Tell me – why did a former online editor decide to self-publish a physical book?
I started my Instagram project, Future Dust, as a way of building more of a personal brand around what I was doing. When I was commissioning freelance writers back at Highsnobiety, the idea of only doing freelance editorial writing seemed like a bit of a dead-end. The fees just aren’t there to support a career in the long term. The pathway available to stylists or photographers, where you do unpaid editorial to get high-profile commercial work, doesn’t exist in the same way for writers or editors, either.
I decided to write the book toward the end of 2020 because I wanted to do something out in the real world. Fashion is all about physical things at the end of the day, and so your ideas get a lot more validation when you have something out in the “real world”. I felt like the traditional route, where you get an agent and a publishing deal, would take too long, so I looked into self-publishing so I could move quicker. I had to pay for everything myself, but because I’d started freelancing in the middle of the pandemic, my living costs were low and I managed to make it work. I live in Berlin and my rent is cheap. It’s not like I’ve got a mortgage, kids and a car, so I thought, why not be a bit reckless now and see if it pays off?
“Doing the book gave me the confidence to say what I wanted to say, to realise my opinion was just as valid as everyone else’s.” – Alec Leach
Looking back on it now, how do you feel about that decision?
Putting myself out there has been a really empowering experience. When I was still working as a fashion editor, I wasn’t especially active on Instagram, I didn’t have a bunch of cool outfit photos, and I wasn’t posting about my life. I was pretty low-key. But I started to feel like I was making myself small. Doing the book gave me the confidence to say what I wanted to say, to realise my opinion was just as valid as everyone else’s.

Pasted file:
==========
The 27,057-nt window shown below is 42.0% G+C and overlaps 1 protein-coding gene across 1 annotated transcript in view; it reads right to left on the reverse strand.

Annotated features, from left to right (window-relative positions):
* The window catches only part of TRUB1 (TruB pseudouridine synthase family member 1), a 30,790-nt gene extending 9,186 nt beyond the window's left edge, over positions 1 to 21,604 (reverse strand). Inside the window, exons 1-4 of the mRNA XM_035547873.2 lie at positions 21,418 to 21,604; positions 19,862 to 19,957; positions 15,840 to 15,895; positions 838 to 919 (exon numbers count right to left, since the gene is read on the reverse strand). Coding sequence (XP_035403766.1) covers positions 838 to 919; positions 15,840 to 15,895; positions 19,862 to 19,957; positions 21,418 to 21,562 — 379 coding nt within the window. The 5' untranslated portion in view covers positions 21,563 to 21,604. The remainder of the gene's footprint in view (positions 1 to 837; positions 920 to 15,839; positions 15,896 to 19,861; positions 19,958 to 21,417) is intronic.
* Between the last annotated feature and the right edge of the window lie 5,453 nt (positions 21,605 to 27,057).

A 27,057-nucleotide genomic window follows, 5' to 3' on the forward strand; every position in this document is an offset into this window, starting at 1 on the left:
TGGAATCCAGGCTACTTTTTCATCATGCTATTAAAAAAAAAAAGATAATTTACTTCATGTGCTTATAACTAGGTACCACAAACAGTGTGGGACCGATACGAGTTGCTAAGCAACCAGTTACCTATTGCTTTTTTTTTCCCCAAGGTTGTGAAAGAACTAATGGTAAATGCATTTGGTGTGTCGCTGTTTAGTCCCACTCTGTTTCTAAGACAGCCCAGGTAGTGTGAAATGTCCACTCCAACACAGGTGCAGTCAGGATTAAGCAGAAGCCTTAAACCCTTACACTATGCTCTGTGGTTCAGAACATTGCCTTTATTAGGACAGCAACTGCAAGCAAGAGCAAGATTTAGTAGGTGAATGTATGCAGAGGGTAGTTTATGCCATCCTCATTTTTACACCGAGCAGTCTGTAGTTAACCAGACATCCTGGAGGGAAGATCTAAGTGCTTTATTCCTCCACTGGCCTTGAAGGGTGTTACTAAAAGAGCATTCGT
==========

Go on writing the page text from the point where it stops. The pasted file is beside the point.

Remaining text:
“There is so much pollution in the conversation about sustainability, where most brands are just copying the same greenwashing narrative that everyone else does.” – Alec Leach
What I find very interesting about your journey is that working around sustainability or analysing the fashion industry wasn’t antithetical to working on your career in fashion. That is refreshing because the narrative around sustainability often divides people into uncritical insiders and critical outsiders.
The way I look at consulting is that I have a very specific area of impact. I don’t work in production, I don’t work in CSR, I can’t feasibly have an impact on how a company produces its clothes. It’s not like I’m on the board. I have no effect on the way a company spends its money.
My area of impact is language. There is so much pollution in the conversation about sustainability, where most brands are just copying the same greenwashing narrative that everyone else does. I can make an impact by cleaning up the language, I can approach brands and explain that they don’t need to talk the same crap as everyone else.